by Walter Brasch
The Millard Public Schools in Omaha, Neb., will not allow its students to substitute marching band for its requirement that students take three semesters of physical education.
The proposal would save about $75,000 a year, according to the administration. But, the administration also said if the proposal was implemented it would negate the district’s emphasis on wellness and promoting physical fitness.
There are two issues here.
First, as almost everyone who ever was a member of a marching band knows, it’s physically challenging. Every member must not only march, sometimes at a rapid pace, but also read music, do maneuvers and play an instrument at the same time.
Some parades are a mile; the Rose Parade is 5.5 miles. Students train not just to march, but to march the entire distance.
For majorettes, it means marching, throwing and catching batons, a feat not many can do if they are not physically fit.
Waiving PE credit is reasonable.
But, the second issue is physical fitness.
Many school districts, dating back many decades, required physical education every semester. Exceptions were made for athletes.
The reason for PE dates to the ancient Romans—Mens sana in sano corpora—a sound mind in a sound body. Until the past few years, junior high and high school students took PE classes every day for all semesters. For many, it meant frustration at not being able to climb ropes and accepting being hit and possibly injured by participating in dodge ball; it could also mean embarrassment and towel snaps in the locker room if the teachers weren’t paying attention.
However, for a nation fixated upon iPads, smart phones, and video games, requiring PE makes sense. The classes also helped acquaint students with recreational sports—bowling, volleyball, swimming, and other activities they could enjoy long after high school.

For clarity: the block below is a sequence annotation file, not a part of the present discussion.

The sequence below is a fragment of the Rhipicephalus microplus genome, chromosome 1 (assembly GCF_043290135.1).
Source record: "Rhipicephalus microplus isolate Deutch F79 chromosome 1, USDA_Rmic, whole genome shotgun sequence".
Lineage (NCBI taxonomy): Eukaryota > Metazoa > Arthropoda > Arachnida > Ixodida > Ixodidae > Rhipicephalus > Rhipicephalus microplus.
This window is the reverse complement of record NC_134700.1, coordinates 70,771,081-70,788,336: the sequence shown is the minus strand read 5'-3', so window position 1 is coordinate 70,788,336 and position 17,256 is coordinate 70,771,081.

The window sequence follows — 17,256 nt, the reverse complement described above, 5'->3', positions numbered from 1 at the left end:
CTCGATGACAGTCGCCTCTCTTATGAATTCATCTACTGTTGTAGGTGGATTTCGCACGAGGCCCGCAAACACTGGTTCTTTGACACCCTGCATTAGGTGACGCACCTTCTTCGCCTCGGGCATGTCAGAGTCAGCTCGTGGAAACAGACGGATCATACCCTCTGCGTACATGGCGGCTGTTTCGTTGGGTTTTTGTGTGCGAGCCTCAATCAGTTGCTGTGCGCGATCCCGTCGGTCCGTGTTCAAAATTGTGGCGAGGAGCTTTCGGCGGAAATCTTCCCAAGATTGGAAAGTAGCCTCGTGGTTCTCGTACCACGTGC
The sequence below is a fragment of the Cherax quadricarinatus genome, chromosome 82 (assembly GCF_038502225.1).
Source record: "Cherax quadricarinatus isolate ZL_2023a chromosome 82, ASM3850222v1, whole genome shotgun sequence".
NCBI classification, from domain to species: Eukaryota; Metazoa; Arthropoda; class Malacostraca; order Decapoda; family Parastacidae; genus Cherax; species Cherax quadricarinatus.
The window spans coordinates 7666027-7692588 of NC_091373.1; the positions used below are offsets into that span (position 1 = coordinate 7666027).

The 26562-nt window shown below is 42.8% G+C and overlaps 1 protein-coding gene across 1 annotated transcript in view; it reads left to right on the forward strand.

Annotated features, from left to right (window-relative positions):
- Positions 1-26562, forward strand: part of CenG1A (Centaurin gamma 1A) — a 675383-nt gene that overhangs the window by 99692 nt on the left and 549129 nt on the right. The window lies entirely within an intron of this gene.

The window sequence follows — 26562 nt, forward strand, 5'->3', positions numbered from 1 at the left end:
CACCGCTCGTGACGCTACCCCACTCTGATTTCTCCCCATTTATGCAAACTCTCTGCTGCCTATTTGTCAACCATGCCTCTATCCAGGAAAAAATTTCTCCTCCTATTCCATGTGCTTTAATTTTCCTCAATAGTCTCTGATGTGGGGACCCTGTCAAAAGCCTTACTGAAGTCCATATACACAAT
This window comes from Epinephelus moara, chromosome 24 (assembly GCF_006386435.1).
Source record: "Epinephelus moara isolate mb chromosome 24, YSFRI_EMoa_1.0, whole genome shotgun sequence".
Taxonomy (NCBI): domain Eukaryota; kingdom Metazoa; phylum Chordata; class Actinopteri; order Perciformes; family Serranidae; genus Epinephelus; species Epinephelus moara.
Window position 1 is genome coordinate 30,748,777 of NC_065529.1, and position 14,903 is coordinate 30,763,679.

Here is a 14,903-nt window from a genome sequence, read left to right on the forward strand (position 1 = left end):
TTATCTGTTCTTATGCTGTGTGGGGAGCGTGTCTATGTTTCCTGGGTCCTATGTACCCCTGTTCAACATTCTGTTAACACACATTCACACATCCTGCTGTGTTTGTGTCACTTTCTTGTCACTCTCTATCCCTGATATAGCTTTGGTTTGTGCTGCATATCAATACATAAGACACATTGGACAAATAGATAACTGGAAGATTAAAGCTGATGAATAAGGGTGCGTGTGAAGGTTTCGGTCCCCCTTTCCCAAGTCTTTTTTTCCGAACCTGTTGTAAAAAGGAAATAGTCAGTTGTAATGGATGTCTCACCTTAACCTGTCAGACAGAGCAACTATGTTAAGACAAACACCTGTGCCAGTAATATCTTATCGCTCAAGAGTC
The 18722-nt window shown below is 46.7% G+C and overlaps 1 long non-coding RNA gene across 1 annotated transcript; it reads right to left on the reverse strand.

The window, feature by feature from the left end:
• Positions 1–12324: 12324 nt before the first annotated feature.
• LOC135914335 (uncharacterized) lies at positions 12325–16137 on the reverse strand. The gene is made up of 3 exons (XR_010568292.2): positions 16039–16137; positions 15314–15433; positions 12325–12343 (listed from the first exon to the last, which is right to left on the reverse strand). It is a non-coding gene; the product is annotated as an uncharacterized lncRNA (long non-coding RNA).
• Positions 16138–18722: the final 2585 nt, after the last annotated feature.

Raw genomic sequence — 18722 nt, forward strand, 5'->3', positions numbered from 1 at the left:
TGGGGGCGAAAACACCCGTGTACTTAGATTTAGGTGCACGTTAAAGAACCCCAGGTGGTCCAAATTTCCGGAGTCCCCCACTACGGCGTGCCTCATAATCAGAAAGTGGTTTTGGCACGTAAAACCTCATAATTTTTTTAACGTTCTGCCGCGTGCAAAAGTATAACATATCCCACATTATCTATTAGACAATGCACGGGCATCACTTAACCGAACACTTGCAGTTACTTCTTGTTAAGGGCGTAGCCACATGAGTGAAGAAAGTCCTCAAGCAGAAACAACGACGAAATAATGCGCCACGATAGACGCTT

Requiring only three semesters seems to be a compromise between requiring PE every semester and not requiring it at all. Schools should require students to take PE, possibly every semester, just as they require students to take English, math, and history classes.
However, requiring physical education classes in college may not make sense for students who are now adults. These classes—some colleges require three or four classes as part of graduation requirements—may sometimes be nothing more than a place to put varsity coaches who are better at blowing a whistle than delivering academic content in a classroom.
But, give the high school students in marching band a break—they already are physically fit and contributing every bit as much as varsity athletes who get waivers from taking PE.
[Walter Brasch was in his high school marching band and orchestra and was also a tennis player before beginning a career as a journalist and college professor. His latest book is Fracking America: Sacrificing Health and the Environment for Short-Term Economic Benefit, available through greeleyandstone.com, amazon.com, and local bookstores.]